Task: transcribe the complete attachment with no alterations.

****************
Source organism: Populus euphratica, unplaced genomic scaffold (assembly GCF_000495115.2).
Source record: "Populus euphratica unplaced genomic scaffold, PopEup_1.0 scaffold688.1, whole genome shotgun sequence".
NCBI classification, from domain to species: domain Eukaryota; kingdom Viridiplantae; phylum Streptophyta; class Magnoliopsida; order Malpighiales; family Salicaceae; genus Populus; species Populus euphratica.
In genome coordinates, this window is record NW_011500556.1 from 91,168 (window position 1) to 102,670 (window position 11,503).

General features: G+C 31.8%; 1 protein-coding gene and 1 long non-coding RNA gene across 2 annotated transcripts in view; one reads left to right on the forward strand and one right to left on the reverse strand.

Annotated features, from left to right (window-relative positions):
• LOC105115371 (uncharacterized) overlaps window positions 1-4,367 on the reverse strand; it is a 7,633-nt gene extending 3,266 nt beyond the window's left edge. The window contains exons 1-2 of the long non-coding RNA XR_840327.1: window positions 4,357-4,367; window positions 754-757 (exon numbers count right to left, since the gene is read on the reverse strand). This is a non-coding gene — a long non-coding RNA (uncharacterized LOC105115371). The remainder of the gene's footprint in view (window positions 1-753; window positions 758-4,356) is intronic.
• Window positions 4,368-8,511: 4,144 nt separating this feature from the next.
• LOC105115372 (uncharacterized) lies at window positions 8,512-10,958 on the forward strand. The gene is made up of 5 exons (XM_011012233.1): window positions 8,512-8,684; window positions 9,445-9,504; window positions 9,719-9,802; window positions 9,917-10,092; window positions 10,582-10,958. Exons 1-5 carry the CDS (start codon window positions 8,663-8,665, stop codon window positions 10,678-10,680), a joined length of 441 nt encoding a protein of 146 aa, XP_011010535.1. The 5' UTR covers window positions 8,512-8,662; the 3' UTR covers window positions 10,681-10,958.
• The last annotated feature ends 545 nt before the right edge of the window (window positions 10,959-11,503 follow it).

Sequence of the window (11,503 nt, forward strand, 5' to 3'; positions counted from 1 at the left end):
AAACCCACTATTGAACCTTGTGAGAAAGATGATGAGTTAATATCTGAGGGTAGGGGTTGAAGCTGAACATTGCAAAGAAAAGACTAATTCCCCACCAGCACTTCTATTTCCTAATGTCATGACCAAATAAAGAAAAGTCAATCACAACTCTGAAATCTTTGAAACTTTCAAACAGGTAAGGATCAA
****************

Source organism: Populus euphratica, unplaced genomic scaffold (assembly GCF_000495115.2).
Source record: "Populus euphratica unplaced genomic scaffold, PopEup_1.0 scaffold688.1, whole genome shotgun sequence".
NCBI classification, from domain to species: domain Eukaryota; kingdom Viridiplantae; phylum Streptophyta; class Magnoliopsida; order Malpighiales; family Salicaceae; genus Populus; species Populus euphratica.
In genome coordinates, this window is record NW_011500556.1 from 91,168 (window position 1) to 102,670 (window position 11,503).

General features: G+C 31.8%; 1 protein-coding gene and 1 long non-coding RNA gene across 2 annotated transcripts in view; one reads left to right on the forward strand and one right to left on the reverse strand.

Annotated features, from left to right (window-relative positions):
• LOC105115371 (uncharacterized) overlaps window positions 1-4,367 on the reverse strand; it is a 7,633-nt gene extending 3,266 nt beyond the window's left edge. The window contains exons 1-2 of the long non-coding RNA XR_840327.1: window positions 4,357-4,367; window positions 754-757 (exon numbers count right to left, since the gene is read on the reverse strand). This is a non-coding gene — a long non-coding RNA (uncharacterized LOC105115371). The remainder of the gene's footprint in view (window positions 1-753; window positions 758-4,356) is intronic.
• Window positions 4,368-8,511: 4,144 nt separating this feature from the next.
• LOC105115372 (uncharacterized) lies at window positions 8,512-10,958 on the forward strand. The gene is made up of 5 exons (XM_011012233.1): window positions 8,512-8,684; window positions 9,445-9,504; window positions 9,719-9,802; window positions 9,917-10,092; window positions 10,582-10,958. Exons 1-5 carry the CDS (start codon window positions 8,663-8,665, stop codon window positions 10,678-10,680), a joined length of 441 nt encoding a protein of 146 aa, XP_011010535.1. The 5' UTR covers window positions 8,512-8,662; the 3' UTR covers window positions 10,681-10,958.
• The last annotated feature ends 545 nt before the right edge of the window (window positions 10,959-11,503 follow it).

Sequence of the window (11,503 nt, forward strand, 5' to 3'; positions counted from 1 at the left end):
AAACCCACTATTGAACCTTGTGAGAAAGATGATGAGTTAATATCTGAGGGTAGGGGTTGAAGCTGAACATTGCAAAGAAAAGACTAATTCCCCACCAGCACTTCTATTTCCTAATGTCATGACCAAATAAAGAAAAGTCAATCACAACTCTGAAATCTTTGAAACTTTCAAACAGGTAAGGATCAA